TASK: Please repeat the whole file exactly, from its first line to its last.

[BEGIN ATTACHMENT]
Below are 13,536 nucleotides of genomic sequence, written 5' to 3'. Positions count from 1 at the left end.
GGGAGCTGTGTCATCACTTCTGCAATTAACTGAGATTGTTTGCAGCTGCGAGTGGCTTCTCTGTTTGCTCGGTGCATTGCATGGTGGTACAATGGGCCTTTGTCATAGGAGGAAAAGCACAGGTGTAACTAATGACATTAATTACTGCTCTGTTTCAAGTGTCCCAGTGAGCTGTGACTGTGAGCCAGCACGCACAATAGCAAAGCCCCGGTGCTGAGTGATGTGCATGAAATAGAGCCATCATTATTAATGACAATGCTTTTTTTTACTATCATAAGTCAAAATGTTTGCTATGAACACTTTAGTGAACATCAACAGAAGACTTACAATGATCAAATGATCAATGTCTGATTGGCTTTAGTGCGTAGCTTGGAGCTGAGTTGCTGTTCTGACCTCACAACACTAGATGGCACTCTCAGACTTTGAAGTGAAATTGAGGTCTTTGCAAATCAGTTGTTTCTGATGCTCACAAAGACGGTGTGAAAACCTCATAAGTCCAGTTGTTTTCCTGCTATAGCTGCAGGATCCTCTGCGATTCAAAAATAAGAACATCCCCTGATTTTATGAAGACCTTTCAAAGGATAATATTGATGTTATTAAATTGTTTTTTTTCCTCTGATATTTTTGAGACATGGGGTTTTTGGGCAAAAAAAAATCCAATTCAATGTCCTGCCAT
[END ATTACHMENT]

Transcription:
Below are 13,536 nucleotides of genomic sequence, written 5' to 3'. Positions count from 1 at the left end.
GGGAGCTGTGTCATCACTTCTGCAATTAACTGAGATTGTTTGCAGCTGCGAGTGGCTTCTCTGTTTGCTCGGTGCATTGCATGGTGGTACAATGGGCCTTTGTCATAGGAGGAAAAGCACAGGTGTAACTAATGACATTAATTACTGCTCTGTTTCAAGTGTCCCAGTGAGCTGTGACTGTGAGCCAGCACGCACAATAGCAAAGCCCCGGTGCTGAGTGATGTGCATGAAATAGAGCCATCATTATTAATGACAATGCTTTTTTTTACTATCATAAGTCAAAATGTTTGCTATGAACACTTTAGTGAACATCAACAGAAGACTTACAATGATCAAATGATCAATGTCTGATTGGCTTTAGTGCGTAGCTTGGAGCTGAGTTGCTGTTCTGACCTCACAACACTAGATGGCACTCTCAGACTTTGAAGTGAAATTGAGGTCTTTGCAAATCAGTTGTTTCTGATGCTCACAAAGACGGTGTGAAAACCTCATAAGTCCAGTTGTTTTCCTGCTATAGCTGCAGGATCCTCTGCGATTCAAAAATAAGAACATCCCCTGATTTTATGAAGACCTTTCAAAGGATAATATTGATGTTATTAAATTGTTTTTTTTCCTCTGATATTTTTGAGACATGGGGTTTTTGGGCAAAAAAAAATCCAATTCAATGTCCTGCCAT